Welcome to the resource topic for 2005/461
Parallel and Concurrent Security of the HB and HB+ Protocols
Authors: Jonathan Katz, Ji Sun ShinAbstract:
At Crypto 2005, Juels and Weis (building on work of Hopper and Blum) proposed and analyzed two shared-key authentication protocols — HB and HB+ — whose extremely low computational cost makes them attractive for low-cost devices such as radio-frequency identification (RFID) tags. Security of these protocols is based on the conjectured hardness of the ``learning parity with noise’’ (LPN) problem: the HB protocol is proven secure against a passive (eavesdropping) adversary, while the HB+ protocol is proven secure against active attacks.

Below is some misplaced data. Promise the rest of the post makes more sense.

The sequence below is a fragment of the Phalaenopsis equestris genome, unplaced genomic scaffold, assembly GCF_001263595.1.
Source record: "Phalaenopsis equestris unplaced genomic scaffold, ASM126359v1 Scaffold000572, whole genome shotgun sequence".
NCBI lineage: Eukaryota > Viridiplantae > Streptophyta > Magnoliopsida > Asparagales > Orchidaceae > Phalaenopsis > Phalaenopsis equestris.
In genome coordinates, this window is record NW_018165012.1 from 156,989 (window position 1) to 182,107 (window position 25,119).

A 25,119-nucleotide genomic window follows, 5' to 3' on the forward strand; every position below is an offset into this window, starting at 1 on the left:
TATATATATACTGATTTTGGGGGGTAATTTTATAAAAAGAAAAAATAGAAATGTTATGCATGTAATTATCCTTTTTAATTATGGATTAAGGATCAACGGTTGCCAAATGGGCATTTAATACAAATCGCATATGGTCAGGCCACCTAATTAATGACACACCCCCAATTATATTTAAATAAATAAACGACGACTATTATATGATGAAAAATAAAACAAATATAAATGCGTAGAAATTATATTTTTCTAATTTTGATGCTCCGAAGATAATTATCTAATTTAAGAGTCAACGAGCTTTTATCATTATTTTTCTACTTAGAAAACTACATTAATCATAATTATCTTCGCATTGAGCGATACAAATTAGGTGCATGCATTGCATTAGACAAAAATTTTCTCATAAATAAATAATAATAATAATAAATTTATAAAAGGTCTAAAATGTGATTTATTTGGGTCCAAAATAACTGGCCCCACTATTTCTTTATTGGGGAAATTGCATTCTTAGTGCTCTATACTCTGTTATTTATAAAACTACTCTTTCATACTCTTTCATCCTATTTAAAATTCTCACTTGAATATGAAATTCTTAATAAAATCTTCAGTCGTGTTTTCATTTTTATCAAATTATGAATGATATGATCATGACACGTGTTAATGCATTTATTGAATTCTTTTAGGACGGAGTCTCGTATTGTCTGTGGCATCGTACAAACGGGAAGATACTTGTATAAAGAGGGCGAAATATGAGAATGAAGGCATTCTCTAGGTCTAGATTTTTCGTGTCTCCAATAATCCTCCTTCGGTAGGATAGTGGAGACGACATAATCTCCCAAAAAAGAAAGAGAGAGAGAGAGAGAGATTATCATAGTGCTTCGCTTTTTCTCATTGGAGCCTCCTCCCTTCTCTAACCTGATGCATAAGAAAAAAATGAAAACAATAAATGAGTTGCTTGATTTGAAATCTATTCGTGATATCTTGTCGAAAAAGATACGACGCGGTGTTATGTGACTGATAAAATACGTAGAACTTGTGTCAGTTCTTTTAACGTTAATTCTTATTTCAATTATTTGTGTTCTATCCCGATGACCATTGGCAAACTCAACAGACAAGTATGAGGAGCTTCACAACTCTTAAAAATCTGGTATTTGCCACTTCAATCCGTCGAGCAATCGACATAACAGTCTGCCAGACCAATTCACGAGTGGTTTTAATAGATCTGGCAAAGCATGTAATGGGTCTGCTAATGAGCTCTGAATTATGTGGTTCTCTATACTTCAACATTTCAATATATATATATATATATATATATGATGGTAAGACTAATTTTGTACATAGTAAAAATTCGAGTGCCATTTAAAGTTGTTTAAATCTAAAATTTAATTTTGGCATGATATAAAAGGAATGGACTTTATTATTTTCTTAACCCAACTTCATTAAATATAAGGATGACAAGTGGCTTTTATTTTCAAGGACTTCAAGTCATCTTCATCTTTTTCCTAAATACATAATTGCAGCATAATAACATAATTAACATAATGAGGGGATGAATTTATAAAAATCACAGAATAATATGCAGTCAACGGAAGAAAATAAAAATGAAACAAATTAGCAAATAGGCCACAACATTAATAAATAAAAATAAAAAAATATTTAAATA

Juels and Weis prove security of these protocols only for the case of sequential executions, and explicitly leave open the question of whether security holds also in the case of parallel or concurrent executions. In addition to guaranteeing security against a stronger class of adversaries, a positive answer to this question would allow the HB+ protocol to be parallelized, thereby reducing its round complexity from super-logarithmic (in the security parameter) to 3.
Using a recent result by Regev (STOC 2005) regarding the LPN problem, we answer the aforementioned question in the affirmative and prove security of the HB and HB+ protocols under parallel/concurrent executions. Applying Regev’s result also yields what we find to be substantially simpler security proofs for these protocols which are also more complete in that they explicitly address the dependence of the soundness error on the number of iterations.
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